Europeans spend approximately 90 % of their time in buildings. Living indoors requires energy to maintain the right temperature, to cook and to use electrical appliances. In fact, energy is expected to guarantee a healthy and comfortable environment. Of all the sectors in Europe, the building sector consumes the most energy, and thus emits the most CO2.
As a result, policymakers have made buildings a priority in the EU energy policy agenda. They are the focus of the first pillar of the strategic long-term vision for a climate-neutral economy by 2050 (LTS 2050), with a strong emphasis on energy efficiency. Buildings are not only central to the long-term strategy, but they also play an important role in the directives designed to implement it.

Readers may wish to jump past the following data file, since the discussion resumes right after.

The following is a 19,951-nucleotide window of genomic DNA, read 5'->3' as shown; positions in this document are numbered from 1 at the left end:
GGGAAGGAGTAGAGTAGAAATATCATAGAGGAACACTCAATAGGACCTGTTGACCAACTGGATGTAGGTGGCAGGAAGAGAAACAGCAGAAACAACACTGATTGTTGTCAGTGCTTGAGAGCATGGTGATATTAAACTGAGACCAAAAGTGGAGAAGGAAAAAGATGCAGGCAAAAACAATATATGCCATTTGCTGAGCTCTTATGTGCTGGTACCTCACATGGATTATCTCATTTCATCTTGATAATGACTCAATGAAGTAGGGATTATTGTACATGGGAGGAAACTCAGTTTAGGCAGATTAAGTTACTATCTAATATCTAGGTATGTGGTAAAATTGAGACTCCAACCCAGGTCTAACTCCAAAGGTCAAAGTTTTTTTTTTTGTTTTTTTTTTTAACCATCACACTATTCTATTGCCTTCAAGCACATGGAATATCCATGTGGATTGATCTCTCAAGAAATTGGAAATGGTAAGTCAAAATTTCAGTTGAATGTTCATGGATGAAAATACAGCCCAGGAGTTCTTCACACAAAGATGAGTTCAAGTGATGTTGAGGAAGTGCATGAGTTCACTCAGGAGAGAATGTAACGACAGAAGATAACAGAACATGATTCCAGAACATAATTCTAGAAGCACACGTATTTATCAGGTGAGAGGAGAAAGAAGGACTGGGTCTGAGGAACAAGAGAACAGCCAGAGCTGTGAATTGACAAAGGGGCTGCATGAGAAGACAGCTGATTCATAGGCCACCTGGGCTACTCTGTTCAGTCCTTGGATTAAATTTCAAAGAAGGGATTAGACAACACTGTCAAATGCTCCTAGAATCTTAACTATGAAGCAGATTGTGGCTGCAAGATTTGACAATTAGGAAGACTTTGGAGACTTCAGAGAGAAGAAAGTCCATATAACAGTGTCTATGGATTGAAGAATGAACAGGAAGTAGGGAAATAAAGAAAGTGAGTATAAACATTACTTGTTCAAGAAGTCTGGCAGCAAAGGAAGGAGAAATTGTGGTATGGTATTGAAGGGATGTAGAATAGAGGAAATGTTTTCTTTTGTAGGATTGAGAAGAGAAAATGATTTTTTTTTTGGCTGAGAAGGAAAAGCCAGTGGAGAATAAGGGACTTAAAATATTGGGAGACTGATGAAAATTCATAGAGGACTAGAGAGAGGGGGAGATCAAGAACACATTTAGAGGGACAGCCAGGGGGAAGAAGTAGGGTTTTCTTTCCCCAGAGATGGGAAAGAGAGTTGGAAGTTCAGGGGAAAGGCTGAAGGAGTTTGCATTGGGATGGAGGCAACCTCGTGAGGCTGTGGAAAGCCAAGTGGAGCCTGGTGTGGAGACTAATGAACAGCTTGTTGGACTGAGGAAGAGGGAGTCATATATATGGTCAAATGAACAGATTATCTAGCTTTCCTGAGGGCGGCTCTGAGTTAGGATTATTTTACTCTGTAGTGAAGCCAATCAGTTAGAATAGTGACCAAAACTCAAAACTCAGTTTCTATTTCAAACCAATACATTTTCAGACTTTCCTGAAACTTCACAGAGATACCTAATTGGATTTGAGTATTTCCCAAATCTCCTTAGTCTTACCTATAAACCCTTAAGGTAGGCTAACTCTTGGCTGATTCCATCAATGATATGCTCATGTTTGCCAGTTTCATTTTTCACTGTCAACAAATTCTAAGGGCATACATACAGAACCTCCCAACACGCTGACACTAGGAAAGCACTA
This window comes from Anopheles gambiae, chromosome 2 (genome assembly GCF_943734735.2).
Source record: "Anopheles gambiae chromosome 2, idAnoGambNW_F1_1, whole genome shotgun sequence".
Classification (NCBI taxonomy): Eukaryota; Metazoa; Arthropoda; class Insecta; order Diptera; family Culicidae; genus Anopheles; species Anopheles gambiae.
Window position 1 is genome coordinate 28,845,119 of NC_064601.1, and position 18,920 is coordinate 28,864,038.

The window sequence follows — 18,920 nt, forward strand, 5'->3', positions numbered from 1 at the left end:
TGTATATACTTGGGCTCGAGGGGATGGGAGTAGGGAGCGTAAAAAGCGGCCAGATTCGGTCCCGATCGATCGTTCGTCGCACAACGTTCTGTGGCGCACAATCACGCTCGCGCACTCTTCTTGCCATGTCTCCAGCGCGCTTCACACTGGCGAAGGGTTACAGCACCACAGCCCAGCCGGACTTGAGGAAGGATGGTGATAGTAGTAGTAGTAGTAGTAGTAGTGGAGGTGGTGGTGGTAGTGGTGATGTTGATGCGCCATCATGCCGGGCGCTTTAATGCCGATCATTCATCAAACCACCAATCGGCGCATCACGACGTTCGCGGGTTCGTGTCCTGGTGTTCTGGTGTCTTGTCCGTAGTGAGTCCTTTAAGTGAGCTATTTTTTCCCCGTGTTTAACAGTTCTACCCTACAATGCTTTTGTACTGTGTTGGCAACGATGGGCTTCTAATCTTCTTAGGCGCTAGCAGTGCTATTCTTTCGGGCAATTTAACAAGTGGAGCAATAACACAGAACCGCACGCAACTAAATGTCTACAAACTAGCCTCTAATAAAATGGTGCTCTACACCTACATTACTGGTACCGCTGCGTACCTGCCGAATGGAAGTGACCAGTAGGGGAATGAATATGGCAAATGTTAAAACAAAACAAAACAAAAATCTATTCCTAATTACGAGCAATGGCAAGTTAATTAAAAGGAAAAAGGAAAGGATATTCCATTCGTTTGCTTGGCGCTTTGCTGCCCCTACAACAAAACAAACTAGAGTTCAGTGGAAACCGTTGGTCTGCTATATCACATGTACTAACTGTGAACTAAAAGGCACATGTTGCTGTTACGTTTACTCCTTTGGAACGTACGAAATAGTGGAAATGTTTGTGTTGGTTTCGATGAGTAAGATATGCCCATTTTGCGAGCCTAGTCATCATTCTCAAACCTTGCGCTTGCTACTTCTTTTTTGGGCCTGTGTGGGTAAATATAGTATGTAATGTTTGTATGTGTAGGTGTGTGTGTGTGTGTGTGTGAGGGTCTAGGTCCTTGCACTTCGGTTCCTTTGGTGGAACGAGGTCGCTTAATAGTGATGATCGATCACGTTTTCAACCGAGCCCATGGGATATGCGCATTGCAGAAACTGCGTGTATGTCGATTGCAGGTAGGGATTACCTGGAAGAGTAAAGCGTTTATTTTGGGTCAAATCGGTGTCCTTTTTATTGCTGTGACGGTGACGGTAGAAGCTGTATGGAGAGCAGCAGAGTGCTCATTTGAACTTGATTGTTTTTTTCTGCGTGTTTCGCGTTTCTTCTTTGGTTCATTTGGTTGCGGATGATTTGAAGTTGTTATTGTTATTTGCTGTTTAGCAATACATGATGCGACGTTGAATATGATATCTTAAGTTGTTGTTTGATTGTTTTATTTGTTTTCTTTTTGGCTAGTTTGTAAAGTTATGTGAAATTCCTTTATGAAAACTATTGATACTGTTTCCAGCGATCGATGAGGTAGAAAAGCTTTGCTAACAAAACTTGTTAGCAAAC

Beyond the legislative tools, the European Commission set up the European Strategic Energy Technology Plan (SET Plan) to accelerate the development and deployment of low-carbon technologies. Specifically, under the priority on developing and strengthening energy-efficient systems, buildings play a crosscutting role across all the actions. They are therefore included in all working groups dealing with renewable heating and cooling.
This edition of SETIS Magazine takes a closer look at the current status of the EU building stock and its future evolution. It discusses the energy transformation of Europe’s buildings, along with the challenges and policy actions ahead.
We bring together experts from the research and policy communities to discuss the most relevant and pressing issues on energy efficiency in buildings today. Their input sheds light on the question: What is the potential contribution of buildings in the transition to climate neutrality in 2050?